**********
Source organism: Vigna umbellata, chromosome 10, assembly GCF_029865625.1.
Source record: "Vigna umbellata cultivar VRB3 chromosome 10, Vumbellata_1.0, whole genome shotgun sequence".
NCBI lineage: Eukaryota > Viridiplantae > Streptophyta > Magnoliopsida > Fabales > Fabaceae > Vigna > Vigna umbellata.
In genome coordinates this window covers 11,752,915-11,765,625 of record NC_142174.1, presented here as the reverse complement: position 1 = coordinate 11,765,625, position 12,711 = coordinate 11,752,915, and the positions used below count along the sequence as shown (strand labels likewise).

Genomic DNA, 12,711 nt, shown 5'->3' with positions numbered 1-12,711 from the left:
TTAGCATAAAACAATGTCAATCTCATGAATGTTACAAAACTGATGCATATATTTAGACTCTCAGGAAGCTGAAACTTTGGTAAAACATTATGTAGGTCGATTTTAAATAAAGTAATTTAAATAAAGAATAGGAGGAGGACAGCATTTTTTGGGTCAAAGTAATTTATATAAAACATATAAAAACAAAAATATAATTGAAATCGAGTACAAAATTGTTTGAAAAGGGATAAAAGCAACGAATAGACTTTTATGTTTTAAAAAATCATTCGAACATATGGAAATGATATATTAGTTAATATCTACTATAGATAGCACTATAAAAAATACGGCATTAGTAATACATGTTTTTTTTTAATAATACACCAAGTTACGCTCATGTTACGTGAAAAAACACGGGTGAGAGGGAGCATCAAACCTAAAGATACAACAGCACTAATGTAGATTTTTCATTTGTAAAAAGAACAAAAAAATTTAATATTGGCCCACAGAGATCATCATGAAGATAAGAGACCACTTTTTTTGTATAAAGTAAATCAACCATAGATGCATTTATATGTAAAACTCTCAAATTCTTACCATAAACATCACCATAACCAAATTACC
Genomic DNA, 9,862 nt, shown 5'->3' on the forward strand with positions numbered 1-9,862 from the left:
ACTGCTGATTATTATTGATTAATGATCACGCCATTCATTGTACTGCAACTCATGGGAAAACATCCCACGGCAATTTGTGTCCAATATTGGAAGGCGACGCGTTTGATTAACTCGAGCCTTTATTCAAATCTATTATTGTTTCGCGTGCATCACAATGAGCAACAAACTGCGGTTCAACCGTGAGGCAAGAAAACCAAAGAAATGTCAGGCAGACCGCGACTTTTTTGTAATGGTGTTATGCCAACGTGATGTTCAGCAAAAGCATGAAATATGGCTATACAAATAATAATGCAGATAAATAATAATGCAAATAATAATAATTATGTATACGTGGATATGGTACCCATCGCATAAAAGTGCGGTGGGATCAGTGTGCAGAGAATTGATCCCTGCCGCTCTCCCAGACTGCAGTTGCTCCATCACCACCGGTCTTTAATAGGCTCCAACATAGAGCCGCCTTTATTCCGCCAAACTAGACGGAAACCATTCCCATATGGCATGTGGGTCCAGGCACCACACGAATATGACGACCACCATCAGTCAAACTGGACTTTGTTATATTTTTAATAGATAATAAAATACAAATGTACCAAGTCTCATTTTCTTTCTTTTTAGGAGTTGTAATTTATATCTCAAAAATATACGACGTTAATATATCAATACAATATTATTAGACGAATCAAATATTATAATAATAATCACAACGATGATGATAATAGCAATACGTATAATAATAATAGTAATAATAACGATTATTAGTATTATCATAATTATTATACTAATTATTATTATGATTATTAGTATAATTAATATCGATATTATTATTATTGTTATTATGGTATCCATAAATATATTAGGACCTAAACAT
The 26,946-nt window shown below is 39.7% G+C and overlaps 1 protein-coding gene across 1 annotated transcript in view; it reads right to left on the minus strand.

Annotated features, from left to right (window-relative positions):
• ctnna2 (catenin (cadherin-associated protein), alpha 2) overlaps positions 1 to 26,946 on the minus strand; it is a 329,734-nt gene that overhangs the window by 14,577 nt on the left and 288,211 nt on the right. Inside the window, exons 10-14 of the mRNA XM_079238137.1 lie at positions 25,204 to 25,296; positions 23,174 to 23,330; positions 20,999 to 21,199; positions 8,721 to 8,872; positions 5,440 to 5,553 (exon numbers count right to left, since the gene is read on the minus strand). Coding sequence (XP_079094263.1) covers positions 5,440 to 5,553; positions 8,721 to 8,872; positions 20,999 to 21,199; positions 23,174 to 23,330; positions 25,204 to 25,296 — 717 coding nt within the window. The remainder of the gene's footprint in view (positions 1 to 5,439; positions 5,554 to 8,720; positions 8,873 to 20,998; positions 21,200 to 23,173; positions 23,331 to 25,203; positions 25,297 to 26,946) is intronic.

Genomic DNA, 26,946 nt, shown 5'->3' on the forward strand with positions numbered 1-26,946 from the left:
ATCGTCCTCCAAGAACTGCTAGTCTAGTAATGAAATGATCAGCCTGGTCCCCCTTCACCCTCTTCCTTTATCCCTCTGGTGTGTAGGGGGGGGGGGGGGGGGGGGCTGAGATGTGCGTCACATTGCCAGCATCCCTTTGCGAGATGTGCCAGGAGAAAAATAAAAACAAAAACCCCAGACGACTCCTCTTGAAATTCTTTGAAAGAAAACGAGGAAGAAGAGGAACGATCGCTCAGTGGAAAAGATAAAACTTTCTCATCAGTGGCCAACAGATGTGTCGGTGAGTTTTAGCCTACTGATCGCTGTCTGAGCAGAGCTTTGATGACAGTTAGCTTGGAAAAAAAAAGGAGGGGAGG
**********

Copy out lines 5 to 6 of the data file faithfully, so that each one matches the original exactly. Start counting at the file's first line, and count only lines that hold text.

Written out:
Genomic DNA, 12,711 nt, shown 5'->3' with positions numbered 1-12,711 from the left:
TTAGCATAAAACAATGTCAATCTCATGAATGTTACAAAACTGATGCATATATTTAGACTCTCAGGAAGCTGAAACTTTGGTAAAACATTATGTAGGTCGATTTTAAATAAAGTAATTTAAATAAAGAATAGGAGGAGGACAGCATTTTTTGGGTCAAAGTAATTTATATAAAACATATAAAAACAAAAATATAATTGAAATCGAGTACAAAATTGTTTGAAAAGGGATAAAAGCAACGAATAGACTTTTATGTTTTAAAAAATCATTCGAACATATGGAAATGATATATTAGTTAATATCTACTATAGATAGCACTATAAAAAATACGGCATTAGTAATACATGTTTTTTTTTAATAATACACCAAGTTACGCTCATGTTACGTGAAAAAACACGGGTGAGAGGGAGCATCAAACCTAAAGATACAACAGCACTAATGTAGATTTTTCATTTGTAAAAAGAACAAAAAAATTTAATATTGGCCCACAGAGATCATCATGAAGATAAGAGACCACTTTTTTTGTATAAAGTAAATCAACCATAGATGCATTTATATGTAAAACTCTCAAATTCTTACCATAAACATCACCATAACCAAATTACC